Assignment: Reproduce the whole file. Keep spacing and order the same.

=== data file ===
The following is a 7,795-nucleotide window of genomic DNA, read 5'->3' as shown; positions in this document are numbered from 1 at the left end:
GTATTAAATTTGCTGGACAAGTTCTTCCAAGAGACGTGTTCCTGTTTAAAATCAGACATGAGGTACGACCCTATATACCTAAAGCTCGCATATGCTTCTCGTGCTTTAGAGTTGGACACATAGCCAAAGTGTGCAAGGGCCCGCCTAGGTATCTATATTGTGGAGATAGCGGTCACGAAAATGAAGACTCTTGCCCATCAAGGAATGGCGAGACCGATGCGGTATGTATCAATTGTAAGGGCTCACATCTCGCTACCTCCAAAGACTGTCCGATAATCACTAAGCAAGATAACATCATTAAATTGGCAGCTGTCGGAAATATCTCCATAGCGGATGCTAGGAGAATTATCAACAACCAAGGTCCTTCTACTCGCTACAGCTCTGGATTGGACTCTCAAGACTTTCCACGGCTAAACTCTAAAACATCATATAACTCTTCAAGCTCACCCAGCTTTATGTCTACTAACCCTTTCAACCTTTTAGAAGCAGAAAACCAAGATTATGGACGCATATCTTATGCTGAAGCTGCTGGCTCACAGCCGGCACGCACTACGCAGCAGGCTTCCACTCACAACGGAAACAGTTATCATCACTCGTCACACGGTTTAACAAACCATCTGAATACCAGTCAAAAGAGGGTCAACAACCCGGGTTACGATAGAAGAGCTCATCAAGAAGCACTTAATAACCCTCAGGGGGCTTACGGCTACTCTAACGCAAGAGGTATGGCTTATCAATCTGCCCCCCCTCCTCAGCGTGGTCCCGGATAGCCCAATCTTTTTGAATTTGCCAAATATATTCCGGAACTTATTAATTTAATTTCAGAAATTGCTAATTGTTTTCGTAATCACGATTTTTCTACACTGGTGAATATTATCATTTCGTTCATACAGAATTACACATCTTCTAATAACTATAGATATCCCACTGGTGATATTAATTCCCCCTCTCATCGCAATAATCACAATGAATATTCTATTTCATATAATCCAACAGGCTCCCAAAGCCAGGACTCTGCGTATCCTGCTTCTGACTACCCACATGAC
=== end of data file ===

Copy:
The following is a 7,795-nucleotide window of genomic DNA, read 5'->3' as shown; positions in this document are numbered from 1 at the left end:
GTATTAAATTTGCTGGACAAGTTCTTCCAAGAGACGTGTTCCTGTTTAAAATCAGACATGAGGTACGACCCTATATACCTAAAGCTCGCATATGCTTCTCGTGCTTTAGAGTTGGACACATAGCCAAAGTGTGCAAGGGCCCGCCTAGGTATCTATATTGTGGAGATAGCGGTCACGAAAATGAAGACTCTTGCCCATCAAGGAATGGCGAGACCGATGCGGTATGTATCAATTGTAAGGGCTCACATCTCGCTACCTCCAAAGACTGTCCGATAATCACTAAGCAAGATAACATCATTAAATTGGCAGCTGTCGGAAATATCTCCATAGCGGATGCTAGGAGAATTATCAACAACCAAGGTCCTTCTACTCGCTACAGCTCTGGATTGGACTCTCAAGACTTTCCACGGCTAAACTCTAAAACATCATATAACTCTTCAAGCTCACCCAGCTTTATGTCTACTAACCCTTTCAACCTTTTAGAAGCAGAAAACCAAGATTATGGACGCATATCTTATGCTGAAGCTGCTGGCTCACAGCCGGCACGCACTACGCAGCAGGCTTCCACTCACAACGGAAACAGTTATCATCACTCGTCACACGGTTTAACAAACCATCTGAATACCAGTCAAAAGAGGGTCAACAACCCGGGTTACGATAGAAGAGCTCATCAAGAAGCACTTAATAACCCTCAGGGGGCTTACGGCTACTCTAACGCAAGAGGTATGGCTTATCAATCTGCCCCCCCTCCTCAGCGTGGTCCCGGATAGCCCAATCTTTTTGAATTTGCCAAATATATTCCGGAACTTATTAATTTAATTTCAGAAATTGCTAATTGTTTTCGTAATCACGATTTTTCTACACTGGTGAATATTATCATTTCGTTCATACAGAATTACACATCTTCTAATAACTATAGATATCCCACTGGTGATATTAATTCCCCCTCTCATCGCAATAATCACAATGAATATTCTATTTCATATAATCCAACAGGCTCCCAAAGCCAGGACTCTGCGTATCCTGCTTCTGACTACCCACATGAC